Andrea, an American Express member for over 20 years, is upset because AmEx canceled her cash-back card two weeks before her $500 rebate check was supposed to arrive, and declared the rebate forfeit.
Patricia closed her company’s American Express Delta Sky Miles card six months ago, but the expired card unexpectedly sprang to life thanks to a supplier’s accidental charge. American Express laughed off the matter, saying “this happens all of the time,” adding that it’s Patricia’s responsibility to ensure that all vendors destroy her outdated billing information.
Reader Craig ordered some gym equipment from Amazon, but he accidentally used his debit card instead of his credit card. Realizing his mistake, he immediately tried to correct the problem. He went through the change payment process right away and figured all was well. Of course it wasn’t, and he ended up getting charged $2,288.44 for $750 worth of equipment when Amazon got the refund process backwards. Twice. See how it happened after the jump.
I recently reached what I bet is a rare milestone: I have now gone 30 years, basically my entire working life so far, without a credit card.
It’s bad enough when a glitch on a retailer’s side screws up your method of payment, but Barnes & Noble took so long to investigate and respond to one customer’s emails that by the time they acknowledged they’d made a mistake, they said it was too late to do anything about it.
On November 26th, a 35-year-old woman was shopping at Best Buy in Daytona Beach, Florida when there was some sort of communication breakdown, and a police officer who was at the store tasered her. We wrote about it here, and it turns out there’s a video of the event here. At the time there were few details, but the full story has since been pieced together and resolved, and last week the Florida state attorney said “charges won’t be pursued because there is no evidence that Beeland committed a crime.”
The Daytona Beach Police Department say that a woman was tasered last Monday inside of a Best Buy store after attempting to use someone else’s credit card to make a purchase.
Coventry and Cranston, R.I.
T’is a pity for the flower of youth to be wrinkled by the radioactive belch of credit card debt. Yesterday, we asked the readers about how college boy L.S. should get out of his $2150 in credit card debt set at exorbitant rates and here’s what we think he should do.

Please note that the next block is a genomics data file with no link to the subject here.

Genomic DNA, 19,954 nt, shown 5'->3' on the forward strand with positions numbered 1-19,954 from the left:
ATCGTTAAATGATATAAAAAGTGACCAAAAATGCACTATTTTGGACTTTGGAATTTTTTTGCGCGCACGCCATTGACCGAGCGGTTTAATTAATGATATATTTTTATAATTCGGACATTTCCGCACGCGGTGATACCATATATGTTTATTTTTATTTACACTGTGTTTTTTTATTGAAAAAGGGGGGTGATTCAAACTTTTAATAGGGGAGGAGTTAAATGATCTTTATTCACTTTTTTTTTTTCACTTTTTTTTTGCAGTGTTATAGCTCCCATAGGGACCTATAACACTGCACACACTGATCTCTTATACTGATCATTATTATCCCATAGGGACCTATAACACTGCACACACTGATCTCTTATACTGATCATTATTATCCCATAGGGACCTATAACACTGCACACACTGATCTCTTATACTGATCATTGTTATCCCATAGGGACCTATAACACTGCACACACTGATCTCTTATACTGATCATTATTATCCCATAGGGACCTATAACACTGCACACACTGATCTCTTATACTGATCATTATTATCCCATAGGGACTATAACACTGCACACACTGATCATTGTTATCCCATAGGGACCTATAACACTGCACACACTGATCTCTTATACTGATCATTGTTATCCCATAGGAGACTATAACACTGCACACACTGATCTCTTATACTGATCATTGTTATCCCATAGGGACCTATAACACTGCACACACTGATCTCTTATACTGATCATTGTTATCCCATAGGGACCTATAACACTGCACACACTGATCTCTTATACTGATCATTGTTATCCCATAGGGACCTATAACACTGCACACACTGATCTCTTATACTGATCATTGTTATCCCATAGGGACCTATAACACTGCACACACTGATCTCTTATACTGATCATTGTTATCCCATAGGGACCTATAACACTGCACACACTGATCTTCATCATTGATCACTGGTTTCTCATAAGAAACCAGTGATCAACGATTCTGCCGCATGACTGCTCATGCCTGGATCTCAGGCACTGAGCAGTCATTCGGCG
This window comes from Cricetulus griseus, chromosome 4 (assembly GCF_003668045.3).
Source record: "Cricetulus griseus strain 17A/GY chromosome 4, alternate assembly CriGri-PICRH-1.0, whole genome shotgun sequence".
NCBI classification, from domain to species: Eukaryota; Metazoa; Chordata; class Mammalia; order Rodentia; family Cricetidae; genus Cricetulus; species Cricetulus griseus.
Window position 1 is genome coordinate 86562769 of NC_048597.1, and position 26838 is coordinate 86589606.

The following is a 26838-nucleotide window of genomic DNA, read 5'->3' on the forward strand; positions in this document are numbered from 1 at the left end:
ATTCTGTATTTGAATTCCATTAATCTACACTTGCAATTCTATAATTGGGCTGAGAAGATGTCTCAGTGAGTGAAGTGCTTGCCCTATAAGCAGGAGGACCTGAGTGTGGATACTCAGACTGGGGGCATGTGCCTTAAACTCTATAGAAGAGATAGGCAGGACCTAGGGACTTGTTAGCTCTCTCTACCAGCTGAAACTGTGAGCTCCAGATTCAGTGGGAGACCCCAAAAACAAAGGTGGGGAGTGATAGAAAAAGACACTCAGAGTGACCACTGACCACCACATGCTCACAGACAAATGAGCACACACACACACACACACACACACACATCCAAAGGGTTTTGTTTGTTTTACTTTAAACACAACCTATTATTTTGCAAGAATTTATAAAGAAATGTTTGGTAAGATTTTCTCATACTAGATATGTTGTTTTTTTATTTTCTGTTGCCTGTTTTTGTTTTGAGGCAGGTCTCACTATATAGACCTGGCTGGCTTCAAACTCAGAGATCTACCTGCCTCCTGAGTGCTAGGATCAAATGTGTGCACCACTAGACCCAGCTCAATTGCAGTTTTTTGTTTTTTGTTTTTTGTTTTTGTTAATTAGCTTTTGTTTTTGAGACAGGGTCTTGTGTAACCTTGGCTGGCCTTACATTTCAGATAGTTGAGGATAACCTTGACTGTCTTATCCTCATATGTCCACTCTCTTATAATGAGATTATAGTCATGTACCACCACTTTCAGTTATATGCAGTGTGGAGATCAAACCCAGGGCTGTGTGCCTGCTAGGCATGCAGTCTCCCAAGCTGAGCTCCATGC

s a nifty way to take master your credit card debt. Punch into John Madea’s free analyzer the APR, minimum monthly payment percentage, the principal and monthly payment.
Reader Rik P. wants to know about your favorite rewards programs:
I think it would be useful to poll folks on how they feel about the various credit card reward programs out there. My girlfriend has been using one of those frequent flyer mile credit cards and has yet to earn anything close to a free trip, despite three years of charging.
This scheme is a bit duplicitous, of course, but we feel no compunction passing on ways to game the same system that so often screws us over. Use these tricks at your own risk.
We have an unfortunate/fortunate lack of credit cards, so we are not able to take advantage of the protection services afford customers from credit card providers. Ramit “I Will Teach You to Be Rich” Sethi had been struggling with Sprint for quite some time, and despite reaching a supposed resolution, he was still charged a fee for his early cancellation—despite the fact he did not have a contract.
I was at the Key Foods by my house and as I was standing in line the lady in front of me swiped her credit card on the little machine by the register about three times with no luck. Then the cashier handed her a plastic bag and told her to wrap the credit card in the plastic bag and swipe it. I kind of laughed to myself, but the lady did as instructed, swiped the bag covered card and it worked. I must have made a face because the cashier smiled at me, and I asked her “how did you figure that out?” and she just smiled.
Credit cards store their information on magnetic strips. That means that if this trick is more than just retail voodoo, it must be aligning the card in such a way to make it easier for the reader to scan it. Which, you know, doesn’t make a lot of sense to us.